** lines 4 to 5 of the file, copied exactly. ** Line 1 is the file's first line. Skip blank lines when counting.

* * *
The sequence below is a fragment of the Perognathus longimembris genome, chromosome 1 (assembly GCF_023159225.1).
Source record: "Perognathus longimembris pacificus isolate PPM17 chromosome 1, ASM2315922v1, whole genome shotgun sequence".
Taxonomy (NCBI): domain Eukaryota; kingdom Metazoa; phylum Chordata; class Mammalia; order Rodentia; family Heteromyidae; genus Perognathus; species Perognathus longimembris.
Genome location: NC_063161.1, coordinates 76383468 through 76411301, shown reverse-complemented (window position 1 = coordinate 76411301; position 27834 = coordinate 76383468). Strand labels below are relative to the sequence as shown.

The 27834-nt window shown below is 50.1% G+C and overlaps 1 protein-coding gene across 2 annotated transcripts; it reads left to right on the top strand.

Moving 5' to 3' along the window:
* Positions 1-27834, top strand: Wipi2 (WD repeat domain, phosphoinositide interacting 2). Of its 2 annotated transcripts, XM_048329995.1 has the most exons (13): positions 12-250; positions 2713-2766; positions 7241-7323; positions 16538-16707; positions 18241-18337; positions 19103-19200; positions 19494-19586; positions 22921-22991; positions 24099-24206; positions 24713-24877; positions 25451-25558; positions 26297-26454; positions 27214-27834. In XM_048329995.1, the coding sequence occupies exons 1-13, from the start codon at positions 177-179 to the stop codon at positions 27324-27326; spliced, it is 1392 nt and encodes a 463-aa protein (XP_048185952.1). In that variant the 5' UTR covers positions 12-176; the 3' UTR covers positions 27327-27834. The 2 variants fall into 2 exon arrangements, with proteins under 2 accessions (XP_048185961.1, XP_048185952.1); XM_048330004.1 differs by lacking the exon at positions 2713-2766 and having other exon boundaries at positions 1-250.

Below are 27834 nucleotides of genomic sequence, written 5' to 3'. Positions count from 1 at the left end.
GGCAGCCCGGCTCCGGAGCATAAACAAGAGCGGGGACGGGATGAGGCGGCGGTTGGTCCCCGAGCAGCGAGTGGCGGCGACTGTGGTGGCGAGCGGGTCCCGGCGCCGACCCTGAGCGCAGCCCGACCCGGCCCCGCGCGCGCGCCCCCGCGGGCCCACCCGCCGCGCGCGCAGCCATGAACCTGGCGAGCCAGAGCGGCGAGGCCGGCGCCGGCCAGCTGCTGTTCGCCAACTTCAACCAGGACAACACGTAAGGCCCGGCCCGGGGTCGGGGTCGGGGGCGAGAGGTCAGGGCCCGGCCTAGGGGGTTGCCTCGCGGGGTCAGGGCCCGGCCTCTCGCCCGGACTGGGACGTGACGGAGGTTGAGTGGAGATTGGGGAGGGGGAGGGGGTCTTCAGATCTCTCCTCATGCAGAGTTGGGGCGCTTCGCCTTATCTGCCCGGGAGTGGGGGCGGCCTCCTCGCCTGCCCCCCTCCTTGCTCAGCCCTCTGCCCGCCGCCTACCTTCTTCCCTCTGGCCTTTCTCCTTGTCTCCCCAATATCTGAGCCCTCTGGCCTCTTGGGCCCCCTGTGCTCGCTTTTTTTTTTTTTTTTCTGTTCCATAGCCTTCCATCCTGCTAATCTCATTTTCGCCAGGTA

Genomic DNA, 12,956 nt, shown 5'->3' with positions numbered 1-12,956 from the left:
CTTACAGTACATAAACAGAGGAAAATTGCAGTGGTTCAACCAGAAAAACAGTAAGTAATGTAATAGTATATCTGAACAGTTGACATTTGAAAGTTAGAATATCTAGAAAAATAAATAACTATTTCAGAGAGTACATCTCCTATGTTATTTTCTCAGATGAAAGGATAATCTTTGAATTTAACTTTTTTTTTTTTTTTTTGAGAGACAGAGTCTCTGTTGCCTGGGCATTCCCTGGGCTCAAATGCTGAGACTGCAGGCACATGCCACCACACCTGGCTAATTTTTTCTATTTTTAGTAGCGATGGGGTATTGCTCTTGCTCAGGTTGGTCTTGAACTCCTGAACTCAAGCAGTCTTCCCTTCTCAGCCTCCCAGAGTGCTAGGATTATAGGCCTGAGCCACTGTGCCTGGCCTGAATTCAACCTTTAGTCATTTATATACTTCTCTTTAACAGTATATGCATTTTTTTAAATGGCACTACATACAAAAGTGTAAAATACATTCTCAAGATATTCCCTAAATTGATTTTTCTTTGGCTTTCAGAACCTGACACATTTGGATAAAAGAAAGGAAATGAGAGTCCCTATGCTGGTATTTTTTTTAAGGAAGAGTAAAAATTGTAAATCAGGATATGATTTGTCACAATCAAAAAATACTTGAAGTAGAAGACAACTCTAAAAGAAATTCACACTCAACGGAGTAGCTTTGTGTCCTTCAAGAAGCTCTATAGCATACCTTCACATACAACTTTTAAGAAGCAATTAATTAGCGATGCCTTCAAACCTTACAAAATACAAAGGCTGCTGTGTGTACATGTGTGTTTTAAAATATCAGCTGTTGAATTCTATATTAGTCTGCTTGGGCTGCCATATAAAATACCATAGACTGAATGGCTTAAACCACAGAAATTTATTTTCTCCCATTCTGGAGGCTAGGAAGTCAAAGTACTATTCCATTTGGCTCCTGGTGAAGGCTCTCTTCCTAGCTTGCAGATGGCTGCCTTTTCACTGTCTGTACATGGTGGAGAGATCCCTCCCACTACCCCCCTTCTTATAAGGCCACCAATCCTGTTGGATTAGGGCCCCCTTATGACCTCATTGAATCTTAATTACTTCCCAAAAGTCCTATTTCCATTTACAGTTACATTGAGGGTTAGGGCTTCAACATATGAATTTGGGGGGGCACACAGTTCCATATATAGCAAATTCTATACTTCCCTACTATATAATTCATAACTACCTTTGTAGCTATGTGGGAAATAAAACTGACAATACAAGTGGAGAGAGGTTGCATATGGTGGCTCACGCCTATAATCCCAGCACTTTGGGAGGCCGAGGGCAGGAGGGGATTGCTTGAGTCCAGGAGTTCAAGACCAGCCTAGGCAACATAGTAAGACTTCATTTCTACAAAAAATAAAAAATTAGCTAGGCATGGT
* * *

Genome location: NC_063161.1, coordinates 76383468 through 76411301, shown reverse-complemented (window position 1 = coordinate 76411301; position 27834 = coordinate 76383468). Strand labels below are relative to the sequence as shown.

The 27834-nt window shown below is 50.1% G+C and overlaps 1 protein-coding gene across 2 annotated transcripts; it reads left to right on the top strand.